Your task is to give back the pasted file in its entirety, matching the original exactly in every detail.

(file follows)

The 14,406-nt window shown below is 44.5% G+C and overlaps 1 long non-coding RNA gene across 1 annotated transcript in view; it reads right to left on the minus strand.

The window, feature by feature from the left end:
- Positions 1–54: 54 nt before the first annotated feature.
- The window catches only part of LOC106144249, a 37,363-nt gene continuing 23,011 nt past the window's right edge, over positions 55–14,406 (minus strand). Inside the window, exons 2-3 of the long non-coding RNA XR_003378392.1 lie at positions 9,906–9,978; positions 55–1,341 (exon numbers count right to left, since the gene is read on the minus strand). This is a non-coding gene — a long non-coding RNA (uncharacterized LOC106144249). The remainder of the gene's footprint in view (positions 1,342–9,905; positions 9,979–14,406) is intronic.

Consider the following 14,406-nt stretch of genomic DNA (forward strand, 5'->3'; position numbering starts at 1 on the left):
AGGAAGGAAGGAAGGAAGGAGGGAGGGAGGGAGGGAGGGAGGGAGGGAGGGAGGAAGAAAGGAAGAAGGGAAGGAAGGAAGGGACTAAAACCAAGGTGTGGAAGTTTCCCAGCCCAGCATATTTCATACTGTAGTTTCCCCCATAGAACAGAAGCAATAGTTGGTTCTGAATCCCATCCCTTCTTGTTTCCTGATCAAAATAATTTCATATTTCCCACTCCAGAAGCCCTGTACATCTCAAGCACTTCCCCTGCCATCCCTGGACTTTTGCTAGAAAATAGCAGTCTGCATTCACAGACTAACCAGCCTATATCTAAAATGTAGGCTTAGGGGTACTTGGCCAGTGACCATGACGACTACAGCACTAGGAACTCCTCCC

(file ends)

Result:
The 14,406-nt window shown below is 44.5% G+C and overlaps 1 long non-coding RNA gene across 1 annotated transcript in view; it reads right to left on the minus strand.

The window, feature by feature from the left end:
- Positions 1–54: 54 nt before the first annotated feature.
- The window catches only part of LOC106144249, a 37,363-nt gene continuing 23,011 nt past the window's right edge, over positions 55–14,406 (minus strand). Inside the window, exons 2-3 of the long non-coding RNA XR_003378392.1 lie at positions 9,906–9,978; positions 55–1,341 (exon numbers count right to left, since the gene is read on the minus strand). This is a non-coding gene — a long non-coding RNA (uncharacterized LOC106144249). The remainder of the gene's footprint in view (positions 1,342–9,905; positions 9,979–14,406) is intronic.

Consider the following 14,406-nt stretch of genomic DNA (forward strand, 5'->3'; position numbering starts at 1 on the left):
AGGAAGGAAGGAAGGAAGGAGGGAGGGAGGGAGGGAGGGAGGGAGGGAGGGAGGAAGAAAGGAAGAAGGGAAGGAAGGAAGGGACTAAAACCAAGGTGTGGAAGTTTCCCAGCCCAGCATATTTCATACTGTAGTTTCCCCCATAGAACAGAAGCAATAGTTGGTTCTGAATCCCATCCCTTCTTGTTTCCTGATCAAAATAATTTCATATTTCCCACTCCAGAAGCCCTGTACATCTCAAGCACTTCCCCTGCCATCCCTGGACTTTTGCTAGAAAATAGCAGTCTGCATTCACAGACTAACCAGCCTATATCTAAAATGTAGGCTTAGGGGTACTTGGCCAGTGACCATGACGACTACAGCACTAGGAACTCCTCCC